The Sampadak Parishad (Editors’ Council) has expressed deep disappointment as no step was taken to amend the Digital Security Act in the last session of the 10th parliament in spite of commitment by three ministers that “scope for further dialogue was not over”.
It also noted with concern that the Act is starting to be used against media persons before the framing of rules that are supposed to govern its use.
“There have also been cases of threats being issued against media houses that cases will be filed under the above Act to prevent them from carrying out their professional tasks,” the Parishad said in a statement issued yesterday.
The Parishad, a platform of editors of the country’s national dailies, expressed the disappointment at its meeting held on Monday at The Daily Star Centre with Reazuddin Ahmed, the founding editor of News Today, in the chair.
The platform said no effort was made to address the grievances of the journalists and media community and no step was taken to amend the act in the last parliament session held on October 21-29.
The Parishad urged all political parties participating in the upcoming election to incorporate in their respective party’s electoral manifestos a pledge to amend the Digital Security Act in the 11th parliament to be formed through the December 30 election.
It also expressed serious concern at the widespread use of defamation cases against editors and other journalists to harass them and prevent them from performing their journalistic functions.
In this regard, the Parishad drew the attention of the honourable magistrates and judges that the law clearly provides that only “aggrieved” persons are entitled to file defamation cases. But those not falling under the legal definition of “aggrieved” persons are filing defamation cases and that are being accepted by the courts.
“We earnestly urge that such abuse of the law be immediately stopped and the legal provision be strictly followed in defamation cases,” the statement reads.
The statement was sent by Reazuddin Ahmed, founding editor of News Today, Matiur Rahman Chowdhury, editor of Manabzamin, Nurul Kabir, editor of New Age, Matiur Rahman, editor of Prothom Alo, Mahfuz Anam, editor and publisher of The Daily Star, Naem Nizam, editor of Bangladesh Pratidin, Alamgir Mohiuddin, editor of Naya Diganta, MA Malek, editor of Dainik Azadi, Md Mozammel Haque, editor of Karatoa, M Shamsur Rahman, editor of The Independent, Saiful Alam, acting editor of Jugantor, Dewan Hanif Mahmud, editor of Bonik Barta, Zafar Sobhan, editor of Dhaka Tribune, Shahiduzzaman Khan, acting editor of The Financial Express, and Mustafiz Shafi, acting editor of Samakal.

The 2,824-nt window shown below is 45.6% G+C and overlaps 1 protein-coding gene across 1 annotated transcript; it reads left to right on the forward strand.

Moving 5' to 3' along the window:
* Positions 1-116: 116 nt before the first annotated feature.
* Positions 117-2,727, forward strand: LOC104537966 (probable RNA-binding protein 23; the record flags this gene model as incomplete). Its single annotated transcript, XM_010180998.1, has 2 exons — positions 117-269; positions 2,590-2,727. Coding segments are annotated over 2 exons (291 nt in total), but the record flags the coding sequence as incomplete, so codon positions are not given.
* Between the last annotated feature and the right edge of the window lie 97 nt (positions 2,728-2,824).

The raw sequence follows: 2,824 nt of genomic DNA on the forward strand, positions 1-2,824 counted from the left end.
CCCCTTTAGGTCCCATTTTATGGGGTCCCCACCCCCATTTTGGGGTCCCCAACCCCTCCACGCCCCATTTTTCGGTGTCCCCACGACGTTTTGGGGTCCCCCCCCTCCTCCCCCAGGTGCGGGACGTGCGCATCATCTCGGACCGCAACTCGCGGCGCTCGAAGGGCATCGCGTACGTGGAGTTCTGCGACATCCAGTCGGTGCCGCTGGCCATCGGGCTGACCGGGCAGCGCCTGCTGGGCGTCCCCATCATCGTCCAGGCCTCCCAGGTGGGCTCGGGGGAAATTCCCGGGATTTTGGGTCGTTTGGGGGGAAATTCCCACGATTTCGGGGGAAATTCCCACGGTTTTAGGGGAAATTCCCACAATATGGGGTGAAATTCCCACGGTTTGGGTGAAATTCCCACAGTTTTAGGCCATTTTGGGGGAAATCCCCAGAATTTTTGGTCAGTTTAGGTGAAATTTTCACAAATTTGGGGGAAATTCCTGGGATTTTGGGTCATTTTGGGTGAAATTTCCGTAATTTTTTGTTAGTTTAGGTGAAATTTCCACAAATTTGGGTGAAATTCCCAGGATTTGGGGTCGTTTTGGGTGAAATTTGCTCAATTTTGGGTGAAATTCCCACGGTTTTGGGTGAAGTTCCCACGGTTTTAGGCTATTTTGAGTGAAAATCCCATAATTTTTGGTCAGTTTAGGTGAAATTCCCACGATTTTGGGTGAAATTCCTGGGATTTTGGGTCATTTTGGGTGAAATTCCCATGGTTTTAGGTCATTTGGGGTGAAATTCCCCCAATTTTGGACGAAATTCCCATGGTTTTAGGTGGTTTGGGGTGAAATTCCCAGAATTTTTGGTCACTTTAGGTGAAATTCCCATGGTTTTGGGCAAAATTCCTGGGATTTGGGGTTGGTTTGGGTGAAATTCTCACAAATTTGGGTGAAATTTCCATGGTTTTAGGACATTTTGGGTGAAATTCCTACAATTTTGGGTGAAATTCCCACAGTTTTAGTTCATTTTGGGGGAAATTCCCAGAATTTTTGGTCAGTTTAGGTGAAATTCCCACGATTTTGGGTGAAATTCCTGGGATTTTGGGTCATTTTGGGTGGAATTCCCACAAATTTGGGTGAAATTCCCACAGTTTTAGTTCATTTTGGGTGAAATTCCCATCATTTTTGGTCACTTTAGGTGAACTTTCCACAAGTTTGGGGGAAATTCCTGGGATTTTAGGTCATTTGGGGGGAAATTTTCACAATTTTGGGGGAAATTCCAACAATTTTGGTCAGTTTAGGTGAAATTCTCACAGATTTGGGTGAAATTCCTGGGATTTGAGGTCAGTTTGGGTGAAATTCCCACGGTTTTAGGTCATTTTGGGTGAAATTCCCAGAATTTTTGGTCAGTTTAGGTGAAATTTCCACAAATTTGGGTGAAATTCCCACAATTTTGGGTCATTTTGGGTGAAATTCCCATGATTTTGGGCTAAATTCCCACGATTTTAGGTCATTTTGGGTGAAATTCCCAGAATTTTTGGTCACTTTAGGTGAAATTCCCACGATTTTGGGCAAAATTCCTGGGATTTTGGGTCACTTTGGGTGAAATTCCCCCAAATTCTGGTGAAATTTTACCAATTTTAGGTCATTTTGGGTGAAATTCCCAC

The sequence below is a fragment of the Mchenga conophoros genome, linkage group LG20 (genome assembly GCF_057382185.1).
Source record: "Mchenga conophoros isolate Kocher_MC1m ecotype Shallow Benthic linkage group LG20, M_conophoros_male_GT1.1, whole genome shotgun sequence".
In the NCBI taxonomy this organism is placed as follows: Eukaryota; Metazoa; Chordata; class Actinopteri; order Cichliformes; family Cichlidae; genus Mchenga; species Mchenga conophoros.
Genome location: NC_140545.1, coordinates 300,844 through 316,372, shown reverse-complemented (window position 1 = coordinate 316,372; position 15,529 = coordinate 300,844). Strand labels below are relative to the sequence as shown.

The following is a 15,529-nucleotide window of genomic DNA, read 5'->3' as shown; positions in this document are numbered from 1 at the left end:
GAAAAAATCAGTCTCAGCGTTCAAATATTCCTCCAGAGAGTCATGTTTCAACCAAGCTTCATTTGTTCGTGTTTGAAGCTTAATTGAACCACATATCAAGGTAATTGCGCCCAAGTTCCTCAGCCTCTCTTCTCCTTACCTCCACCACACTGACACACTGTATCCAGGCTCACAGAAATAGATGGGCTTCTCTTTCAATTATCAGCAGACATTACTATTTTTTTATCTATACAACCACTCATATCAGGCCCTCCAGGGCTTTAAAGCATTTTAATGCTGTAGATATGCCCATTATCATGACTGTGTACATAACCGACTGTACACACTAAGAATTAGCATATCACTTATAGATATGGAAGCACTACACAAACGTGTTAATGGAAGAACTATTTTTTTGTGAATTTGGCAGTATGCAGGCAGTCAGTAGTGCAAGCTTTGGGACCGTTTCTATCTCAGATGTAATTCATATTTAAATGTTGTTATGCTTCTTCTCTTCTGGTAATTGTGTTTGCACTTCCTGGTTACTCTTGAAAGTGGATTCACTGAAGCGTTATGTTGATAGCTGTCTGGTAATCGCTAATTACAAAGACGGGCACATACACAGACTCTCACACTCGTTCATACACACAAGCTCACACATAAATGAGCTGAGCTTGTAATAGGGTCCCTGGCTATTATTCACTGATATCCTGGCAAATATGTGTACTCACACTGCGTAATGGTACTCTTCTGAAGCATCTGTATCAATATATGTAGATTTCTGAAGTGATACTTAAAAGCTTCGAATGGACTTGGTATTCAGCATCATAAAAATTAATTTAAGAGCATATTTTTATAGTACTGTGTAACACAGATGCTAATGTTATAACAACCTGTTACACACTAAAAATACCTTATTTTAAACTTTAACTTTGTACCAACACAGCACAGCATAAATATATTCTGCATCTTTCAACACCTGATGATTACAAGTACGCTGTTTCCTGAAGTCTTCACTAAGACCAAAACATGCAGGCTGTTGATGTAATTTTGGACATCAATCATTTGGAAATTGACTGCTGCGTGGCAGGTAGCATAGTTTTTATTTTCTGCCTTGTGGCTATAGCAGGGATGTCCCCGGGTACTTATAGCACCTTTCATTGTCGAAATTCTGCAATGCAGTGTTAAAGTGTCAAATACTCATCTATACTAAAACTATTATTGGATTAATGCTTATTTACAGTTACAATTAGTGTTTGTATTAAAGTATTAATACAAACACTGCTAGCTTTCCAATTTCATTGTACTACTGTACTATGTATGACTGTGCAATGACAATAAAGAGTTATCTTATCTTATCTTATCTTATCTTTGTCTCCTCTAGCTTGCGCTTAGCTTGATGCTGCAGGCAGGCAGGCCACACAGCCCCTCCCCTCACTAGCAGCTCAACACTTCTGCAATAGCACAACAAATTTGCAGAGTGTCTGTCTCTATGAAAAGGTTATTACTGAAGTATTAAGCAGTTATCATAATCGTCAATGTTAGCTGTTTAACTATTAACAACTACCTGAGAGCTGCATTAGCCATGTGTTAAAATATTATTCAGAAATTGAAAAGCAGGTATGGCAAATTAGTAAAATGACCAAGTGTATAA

The parliament on September 19 passed the much-debated Digital Security Bill ignoring concerns of journalists and rights defenders and keeping a harsh provision that allows police officials to search or arrest anyone without a warrant.
Following the passage of the bill, the Parishad announced that it will form a human chain in front of the Jatiya Press Club on September 29.
But later, the programme was postponed at the request of the information minister, who also promised to bring the law minister and the posts, telecommunications and IT minister to a discussion with the editors on September 30.
The three ministers and one adviser to the prime minister, at the September 30 meeting, committed to take the editors’ concerns to either the cabinet meeting on October 3 or the next one on October 8.
But no discussion was held about the act at the two meetings. Later on October 8, President Abdul Hamid signed the Digital Security Bill into law.
From a human chain on October 15, the Sampadak Parishad demanded proper amendments to nine sections of the Digital Security Act within the last session of the parliament for the sake of independent journalism and freedom of expression.